There’s a phrase that a lot of people use when talking about their feelings. They’ll start their sentences with “I am…” As in:
- I’m angry.
- I’m sad.
- I’m scared.
From a grammar angle, these ways of expressing emotions aren’t any different than saying “I’m hungry” or “I’m ready to leave the party.” But when you look at it from the perspective of how people process feelings, there’s a big difference.
If I say to you “I’m angry,” it’s easy for me to equate my anger with my entire self. I can forget that although the emotion is intense and is taking up most or all of my attention, it’s not actually everything there is about me. Even if the feeling is incredibly powerful and consuming, it isn’t the only thing I’m experiencing in that moment. I might also feel tired, sad, sleepy, excited, pain, or distracted. But if I say “I’m angry,” I can easily forget that.
While this might seem like linguistic nit-picking, I find that it has some pretty significant implications for how people navigate strong emotions. Big feelings often seem like they are all that there is. In the heat of the moment, it’s easy to forget that emotions rise and fall. When things get intense, it’s easy to focus on the most intense feeling to the exclusion of anything else that you’re experiencing. That’s especially likely during emotionally flooding.
When that happens, you might buy into the story that you’ve created about what’s going on. This seems to be especially true for “negative” emotions like sadness, anger, fear, or shame. It doesn’t seem to happen quite as easily with excitement or joy or happiness, though it can. And when you reinforce your stories about your feelings, when you equate them with your entire identity, they can end up feeling even larger, less manageable, and more threatening to your well-being.
Fortunately, you can make an easy change in how you talk about your emotions that sidesteps all of this. Instead of saying “I am…”, try saying “I’m feeling…”:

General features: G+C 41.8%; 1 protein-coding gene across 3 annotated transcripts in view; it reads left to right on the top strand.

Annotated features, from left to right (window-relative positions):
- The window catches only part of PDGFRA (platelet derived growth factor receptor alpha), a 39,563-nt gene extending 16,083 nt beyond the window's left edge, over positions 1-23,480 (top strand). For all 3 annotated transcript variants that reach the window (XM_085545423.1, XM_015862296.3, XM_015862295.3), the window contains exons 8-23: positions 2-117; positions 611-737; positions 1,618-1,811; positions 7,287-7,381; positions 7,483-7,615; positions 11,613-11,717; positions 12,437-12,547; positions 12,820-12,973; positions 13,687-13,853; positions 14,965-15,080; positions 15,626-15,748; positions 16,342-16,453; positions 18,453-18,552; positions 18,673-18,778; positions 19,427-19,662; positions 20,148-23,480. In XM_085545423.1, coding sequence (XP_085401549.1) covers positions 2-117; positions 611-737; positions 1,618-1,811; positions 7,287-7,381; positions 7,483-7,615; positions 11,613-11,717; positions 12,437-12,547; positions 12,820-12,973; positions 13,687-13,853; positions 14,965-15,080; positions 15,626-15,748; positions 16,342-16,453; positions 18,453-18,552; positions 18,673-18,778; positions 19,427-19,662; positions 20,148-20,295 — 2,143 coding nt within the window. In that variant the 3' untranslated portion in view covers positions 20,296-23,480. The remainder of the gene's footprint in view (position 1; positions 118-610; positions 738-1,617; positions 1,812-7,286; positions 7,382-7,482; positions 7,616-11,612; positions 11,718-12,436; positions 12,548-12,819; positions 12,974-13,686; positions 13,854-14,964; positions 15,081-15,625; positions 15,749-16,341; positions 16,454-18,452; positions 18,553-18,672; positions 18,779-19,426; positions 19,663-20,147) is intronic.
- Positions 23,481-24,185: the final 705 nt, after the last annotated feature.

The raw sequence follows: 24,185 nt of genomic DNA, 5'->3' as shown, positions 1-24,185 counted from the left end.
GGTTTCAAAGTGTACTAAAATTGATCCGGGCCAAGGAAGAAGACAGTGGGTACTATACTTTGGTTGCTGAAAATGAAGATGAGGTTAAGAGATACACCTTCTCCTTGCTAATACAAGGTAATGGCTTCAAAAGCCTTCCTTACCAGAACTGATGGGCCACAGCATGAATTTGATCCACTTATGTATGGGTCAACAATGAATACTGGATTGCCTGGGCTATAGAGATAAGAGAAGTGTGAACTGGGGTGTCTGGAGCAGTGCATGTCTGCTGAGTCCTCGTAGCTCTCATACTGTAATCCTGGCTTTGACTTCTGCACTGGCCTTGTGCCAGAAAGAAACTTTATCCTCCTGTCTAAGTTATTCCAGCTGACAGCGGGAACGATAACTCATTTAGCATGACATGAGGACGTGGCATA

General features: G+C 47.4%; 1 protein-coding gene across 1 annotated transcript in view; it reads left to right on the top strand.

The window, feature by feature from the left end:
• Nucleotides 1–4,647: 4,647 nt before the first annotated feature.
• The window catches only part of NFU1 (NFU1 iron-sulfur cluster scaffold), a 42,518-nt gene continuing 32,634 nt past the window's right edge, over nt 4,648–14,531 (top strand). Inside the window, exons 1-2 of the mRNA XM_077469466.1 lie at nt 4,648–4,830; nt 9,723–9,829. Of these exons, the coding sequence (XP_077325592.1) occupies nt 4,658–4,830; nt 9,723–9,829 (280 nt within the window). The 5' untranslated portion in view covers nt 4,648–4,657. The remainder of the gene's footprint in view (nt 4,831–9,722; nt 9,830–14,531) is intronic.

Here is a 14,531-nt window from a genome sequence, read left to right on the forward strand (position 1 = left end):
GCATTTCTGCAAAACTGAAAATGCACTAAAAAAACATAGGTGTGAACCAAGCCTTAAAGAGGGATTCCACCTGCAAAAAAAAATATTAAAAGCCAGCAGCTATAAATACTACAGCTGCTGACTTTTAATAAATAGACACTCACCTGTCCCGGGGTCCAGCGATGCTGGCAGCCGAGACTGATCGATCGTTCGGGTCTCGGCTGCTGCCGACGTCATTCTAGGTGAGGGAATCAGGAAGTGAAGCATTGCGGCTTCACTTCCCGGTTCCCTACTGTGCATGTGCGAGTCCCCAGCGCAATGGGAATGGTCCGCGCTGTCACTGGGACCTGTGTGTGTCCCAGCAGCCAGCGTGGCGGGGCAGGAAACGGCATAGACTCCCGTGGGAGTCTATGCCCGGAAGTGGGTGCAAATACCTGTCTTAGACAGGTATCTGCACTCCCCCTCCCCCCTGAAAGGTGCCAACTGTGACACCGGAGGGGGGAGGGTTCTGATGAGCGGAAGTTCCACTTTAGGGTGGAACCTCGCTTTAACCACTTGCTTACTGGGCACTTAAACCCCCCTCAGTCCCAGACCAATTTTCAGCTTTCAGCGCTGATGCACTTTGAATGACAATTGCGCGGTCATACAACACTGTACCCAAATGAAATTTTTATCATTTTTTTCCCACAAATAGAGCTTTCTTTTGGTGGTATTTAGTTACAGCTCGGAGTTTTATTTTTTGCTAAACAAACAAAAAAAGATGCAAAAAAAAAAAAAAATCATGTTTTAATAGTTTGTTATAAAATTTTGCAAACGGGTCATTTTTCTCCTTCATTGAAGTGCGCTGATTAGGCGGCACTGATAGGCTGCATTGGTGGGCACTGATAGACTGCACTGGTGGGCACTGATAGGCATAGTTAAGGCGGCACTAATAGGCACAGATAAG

- I’m feeling anger.
- I’m feeling sadness.
- I’m feeling fear.
The difference that this makes can be quite profound. The emotion becomes one thing that you’re experiencing, which leaves room for additional emotions to also be present. That creates space for the complexities of your emotional landscape, rather than only focusing on whatever is the loudest part of it.
This shift also makes it easier to remember that while the feelings might seem all-consuming, they don’t have to be. Describing the emotions as something that you feel rather than something that you are can make it easier to remember that you can encompass the feelings, that you can manage them, and that you can move through them. That’s a far more powerful way to approach your emotions because it helps you tap into your emotional intelligence and your ability to self-regulate your feelings, instead of letting then run wild. If you try making this change in how you talk about your emotions, you might find it helpful to describe them as nouns (anger, sadness, fear), rather than as adjectives (angry, sad, scared).
There are some other phrases I’ve heard people, including:
- I’m noticing a lot of worry coming up for me.
- I’m having some anger about this.
- I’m recognizing some grief coming to the surface.
These are some more nuanced ways of saying the same thing, and it can be useful to have some alternative phrases. But if they feel contrived or strange, stick with “I’m feeling…” and see how that goes.
Try it and see if it makes a difference for you. Some people don’t notice it for themselves, but they find that their partners, friends, and family members respond differently to “I’m feeling” than they do to “I am.” So you might need to experiment a bit and figure out how it goes. And some people have told me that they didn’t see any changes at first, but after trying this for a few weeks, it helped them get a better handle on their emotions. As is often the case, you might need some time to get results.
I often find that changing how we talk about our emotions can change how we experience them and how we move through them. While this particular approach doesn’t work for everyone, it has been useful for enough people that you might find that it’s worth experimenting with.
As a somatic sex educator and relationship coach, I want to help you find new tools to create the relationships that support you and make you thrive. I offer in-person sessions in Seattle, as well as coaching over skype. Get in touch with me to schedule a free 30 minute Get Acquainted skype call. Let’s talk about what’s going on for you and how I can help you make sex easy.